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16 April 2005

Saturday 16 April 2005 22:00-22:45 (Radio 3)

Ian McMillan presents the weekly magazine about language.


45 minutes

Programme Details

15 April 2005 Tx 22.15

This week the man who wrote Gladiator, the extraordinary story of performance poet Lemn Sissay, one of America's more unusual new writers, Ken Campbell's Competitive Poltroonery and an unexpected side of Emile Zola.

JohnHaskell's first novel American Purgatorio follows a man searching for his wife across the width of the United States. As the novel travels from east to west, and roadside America unfurls in front its narrator, Haskell addresses questions of mortality, being, meaning and loss.
For The Verb, John Haskell reads four short mediations examining the membrane between the self and the world.
American Purgatorio is published by Canongate

LemnSissay is one of this country's best-known performance poets. He tells Ian the amazing story of his childhood; he was fostered, and only discovered his own name when he was 18. His life, he says, has been determined by the discovery of his own and his family's stories. He performs one new and one favourite poem.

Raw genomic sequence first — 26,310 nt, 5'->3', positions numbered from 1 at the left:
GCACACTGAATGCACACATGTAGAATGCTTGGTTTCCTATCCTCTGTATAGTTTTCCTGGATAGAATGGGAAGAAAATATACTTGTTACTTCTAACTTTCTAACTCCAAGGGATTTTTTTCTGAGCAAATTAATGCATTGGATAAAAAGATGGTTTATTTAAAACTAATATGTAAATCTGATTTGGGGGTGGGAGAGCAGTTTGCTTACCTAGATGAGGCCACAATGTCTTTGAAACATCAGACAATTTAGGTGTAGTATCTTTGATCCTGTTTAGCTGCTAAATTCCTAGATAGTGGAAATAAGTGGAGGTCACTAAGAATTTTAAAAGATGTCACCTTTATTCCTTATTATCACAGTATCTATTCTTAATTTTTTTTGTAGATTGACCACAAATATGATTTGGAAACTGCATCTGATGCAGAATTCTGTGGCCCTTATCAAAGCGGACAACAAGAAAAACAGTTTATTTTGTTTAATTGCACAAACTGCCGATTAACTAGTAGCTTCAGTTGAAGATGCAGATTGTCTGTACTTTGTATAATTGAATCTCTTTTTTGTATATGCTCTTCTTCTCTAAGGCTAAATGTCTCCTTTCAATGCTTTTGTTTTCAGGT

Lemn Sissay is at The Drum Theatre in Birmingham on 28 April

WilliamNicholson says he fell into a trap. As a young man, he says, he was obsessed with language, ideas and himself. He wrote a slew of bad and unpublished novels, before coming to storytelling and to truth - in his life and his work. Now the author of successful children's books, he was also hired by Hollywood to write the film Shadowlands and rewrite Gladiator . He tells Ian McMillan how Hollywood made him a better writer.
The Trial of True Love is published by Doubleday.

EmileZola is perhaps best known in this country for novels like L'Assommoir, Germinal, Nana and La Bete Humaine, the realist masterpieces of his epic 20-novel Rougon-Macquart cycle. On The Verb today, critic and translator Muriel Zagha makes the case for Le Reve, 'The Dream', which, after 112 years, has just become available in two English translations. Lyrical and hallucinatory, The Dream seems very different from the better-known works in the cycle. But as Muriel Zagha explains, Zola's themes of power, conflict, spirituality, and the fate of the individual are not far below its surface.

And as Shakespeare's birthday approaches, KenCampbell runs through the programme of an evening of Competitive Shakespearean Poltrooneries which he hopes to see performed at the Globe theatre. Shogging matches. Best Entrance 'in the style of a harpy'. You really have to hear the piece to understand...
Listen to The Verb on 'Listen to the last programme again'

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